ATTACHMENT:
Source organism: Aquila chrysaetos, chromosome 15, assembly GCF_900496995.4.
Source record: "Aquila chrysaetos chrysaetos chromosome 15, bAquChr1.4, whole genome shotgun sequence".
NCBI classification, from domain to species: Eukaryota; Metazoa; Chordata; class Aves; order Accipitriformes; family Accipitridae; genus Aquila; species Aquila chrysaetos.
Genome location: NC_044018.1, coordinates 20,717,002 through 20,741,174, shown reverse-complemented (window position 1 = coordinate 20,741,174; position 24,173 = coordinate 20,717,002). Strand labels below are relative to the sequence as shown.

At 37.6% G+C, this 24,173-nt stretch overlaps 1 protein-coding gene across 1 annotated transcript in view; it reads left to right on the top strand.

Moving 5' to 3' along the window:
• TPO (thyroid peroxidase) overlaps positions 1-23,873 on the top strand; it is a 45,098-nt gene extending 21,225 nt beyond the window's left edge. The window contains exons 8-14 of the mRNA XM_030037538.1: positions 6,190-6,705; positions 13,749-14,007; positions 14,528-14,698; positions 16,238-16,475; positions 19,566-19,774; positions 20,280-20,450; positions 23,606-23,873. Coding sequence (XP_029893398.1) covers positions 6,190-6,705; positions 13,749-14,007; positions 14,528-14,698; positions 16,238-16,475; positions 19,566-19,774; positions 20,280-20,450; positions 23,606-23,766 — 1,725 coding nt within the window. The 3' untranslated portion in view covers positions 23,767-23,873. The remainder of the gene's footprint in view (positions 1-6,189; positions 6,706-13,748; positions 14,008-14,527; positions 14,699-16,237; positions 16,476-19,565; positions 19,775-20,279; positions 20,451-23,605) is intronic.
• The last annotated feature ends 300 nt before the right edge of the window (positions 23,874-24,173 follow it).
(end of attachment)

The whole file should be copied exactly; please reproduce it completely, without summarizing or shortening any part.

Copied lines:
Source organism: Aquila chrysaetos, chromosome 15, assembly GCF_900496995.4.
Source record: "Aquila chrysaetos chrysaetos chromosome 15, bAquChr1.4, whole genome shotgun sequence".
NCBI classification, from domain to species: Eukaryota; Metazoa; Chordata; class Aves; order Accipitriformes; family Accipitridae; genus Aquila; species Aquila chrysaetos.
Genome location: NC_044018.1, coordinates 20,717,002 through 20,741,174, shown reverse-complemented (window position 1 = coordinate 20,741,174; position 24,173 = coordinate 20,717,002). Strand labels below are relative to the sequence as shown.

At 37.6% G+C, this 24,173-nt stretch overlaps 1 protein-coding gene across 1 annotated transcript in view; it reads left to right on the top strand.

Moving 5' to 3' along the window:
• TPO (thyroid peroxidase) overlaps positions 1-23,873 on the top strand; it is a 45,098-nt gene extending 21,225 nt beyond the window's left edge. The window contains exons 8-14 of the mRNA XM_030037538.1: positions 6,190-6,705; positions 13,749-14,007; positions 14,528-14,698; positions 16,238-16,475; positions 19,566-19,774; positions 20,280-20,450; positions 23,606-23,873. Coding sequence (XP_029893398.1) covers positions 6,190-6,705; positions 13,749-14,007; positions 14,528-14,698; positions 16,238-16,475; positions 19,566-19,774; positions 20,280-20,450; positions 23,606-23,766 — 1,725 coding nt within the window. The 3' untranslated portion in view covers positions 23,767-23,873. The remainder of the gene's footprint in view (positions 1-6,189; positions 6,706-13,748; positions 14,008-14,527; positions 14,699-16,237; positions 16,476-19,565; positions 19,775-20,279; positions 20,451-23,605) is intronic.
• The last annotated feature ends 300 nt before the right edge of the window (positions 23,874-24,173 follow it).